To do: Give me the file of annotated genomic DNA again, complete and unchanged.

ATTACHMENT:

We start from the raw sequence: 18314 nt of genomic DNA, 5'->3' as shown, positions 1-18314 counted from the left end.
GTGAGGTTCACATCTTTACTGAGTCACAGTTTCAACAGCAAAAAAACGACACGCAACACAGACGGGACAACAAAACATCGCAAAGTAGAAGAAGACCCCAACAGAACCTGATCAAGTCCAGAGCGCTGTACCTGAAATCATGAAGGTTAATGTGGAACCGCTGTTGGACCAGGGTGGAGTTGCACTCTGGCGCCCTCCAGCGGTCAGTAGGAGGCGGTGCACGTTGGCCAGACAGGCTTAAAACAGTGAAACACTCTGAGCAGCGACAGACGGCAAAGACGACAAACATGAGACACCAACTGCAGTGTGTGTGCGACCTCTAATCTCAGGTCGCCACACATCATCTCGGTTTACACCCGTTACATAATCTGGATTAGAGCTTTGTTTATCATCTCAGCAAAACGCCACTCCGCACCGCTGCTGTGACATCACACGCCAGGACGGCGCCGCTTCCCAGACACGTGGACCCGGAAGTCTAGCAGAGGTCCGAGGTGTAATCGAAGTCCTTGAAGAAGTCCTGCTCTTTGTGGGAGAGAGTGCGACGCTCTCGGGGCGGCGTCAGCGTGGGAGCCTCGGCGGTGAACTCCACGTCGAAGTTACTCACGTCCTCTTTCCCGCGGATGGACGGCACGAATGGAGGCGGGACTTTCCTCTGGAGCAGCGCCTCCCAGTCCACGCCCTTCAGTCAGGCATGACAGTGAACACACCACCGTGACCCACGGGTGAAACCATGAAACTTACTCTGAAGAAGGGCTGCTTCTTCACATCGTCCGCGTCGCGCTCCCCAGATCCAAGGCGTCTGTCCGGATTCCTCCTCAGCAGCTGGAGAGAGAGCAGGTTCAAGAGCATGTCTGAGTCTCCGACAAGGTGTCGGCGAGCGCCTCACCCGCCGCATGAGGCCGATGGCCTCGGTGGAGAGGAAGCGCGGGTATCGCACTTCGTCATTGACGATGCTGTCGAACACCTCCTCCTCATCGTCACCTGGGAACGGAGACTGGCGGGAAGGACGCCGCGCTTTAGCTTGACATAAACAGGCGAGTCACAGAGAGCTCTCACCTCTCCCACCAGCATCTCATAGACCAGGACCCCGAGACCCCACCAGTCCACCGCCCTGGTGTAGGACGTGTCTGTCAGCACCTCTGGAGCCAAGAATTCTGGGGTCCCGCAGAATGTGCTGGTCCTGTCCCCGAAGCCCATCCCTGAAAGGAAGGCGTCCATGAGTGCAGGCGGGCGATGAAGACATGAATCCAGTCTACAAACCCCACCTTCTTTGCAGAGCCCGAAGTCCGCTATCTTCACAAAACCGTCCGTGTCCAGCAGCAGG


We start from the raw sequence: 18314 nt of genomic DNA, 5'->3' as shown, positions 1-18314 counted from the left end.
GTGAGGTTCACATCTTTACTGAGTCACAGTTTCAACAGCAAAAAAACGACACGCAACACAGACGGGACAACAAAACATCGCAAAGTAGAAGAAGACCCCAACAGAACCTGATCAAGTCCAGAGCGCTGTACCTGAAATCATGAAGGTTAATGTGGAACCGCTGTTGGACCAGGGTGGAGTTGCACTCTGGCGCCCTCCAGCGGTCAGTAGGAGGCGGTGCACGTTGGCCAGACAGGCTTAAAACAGTGAAACACTCTGAGCAGCGACAGACGGCAAAGACGACAAACATGAGACACCAACTGCAGTGTGTGTGCGACCTCTAATCTCAGGTCGCCACACATCATCTCGGTTTACACCCGTTACATAATCTGGATTAGAGCTTTGTTTATCATCTCAGCAAAACGCCACTCCGCACCGCTGCTGTGACATCACACGCCAGGACGGCGCCGCTTCCCAGACACGTGGACCCGGAAGTCTAGCAGAGGTCCGAGGTGTAATCGAAGTCCTTGAAGAAGTCCTGCTCTTTGTGGGAGAGAGTGCGACGCTCTCGGGGCGGCGTCAGCGTGGGAGCCTCGGCGGTGAACTCCACGTCGAAGTTACTCACGTCCTCTTTCCCGCGGATGGACGGCACGAATGGAGGCGGGACTTTCCTCTGGAGCAGCGCCTCCCAGTCCACGCCCTTCAGTCAGGCATGACAGTGAACACACCACCGTGACCCACGGGTGAAACCATGAAACTTACTCTGAAGAAGGGCTGCTTCTTCACATCGTCCGCGTCGCGCTCCCCAGATCCAAGGCGTCTGTCCGGATTCCTCCTCAGCAGCTGGAGAGAGAGCAGGTTCAAGAGCATGTCTGAGTCTCCGACAAGGTGTCGGCGAGCGCCTCACCCGCCGCATGAGGCCGATGGCCTCGGTGGAGAGGAAGCGCGGGTATCGCACTTCGTCATTGACGATGCTGTCGAACACCTCCTCCTCATCGTCACCTGGGAACGGAGACTGGCGGGAAGGACGCCGCGCTTTAGCTTGACATAAACAGGCGAGTCACAGAGAGCTCTCACCTCTCCCACCAGCATCTCATAGACCAGGACCCCGAGACCCCACCAGTCCACCGCCCTGGTGTAGGACGTGTCTGTCAGCACCTCTGGAGCCAAGAATTCTGGGGTCCCGCAGAATGTGCTGGTCCTGTCCCCGAAGCCCATCCCTGAAAGGAAGGCGTCCATGAGTGCAGGCGGGCGATGAAGACATGAATCCAGTCTACAAACCCCACCTTCTTTGCAGAGCCCGAAGTCCGCTATCTTCACAAAACCGTCCGTGTCCAGCAGCAGG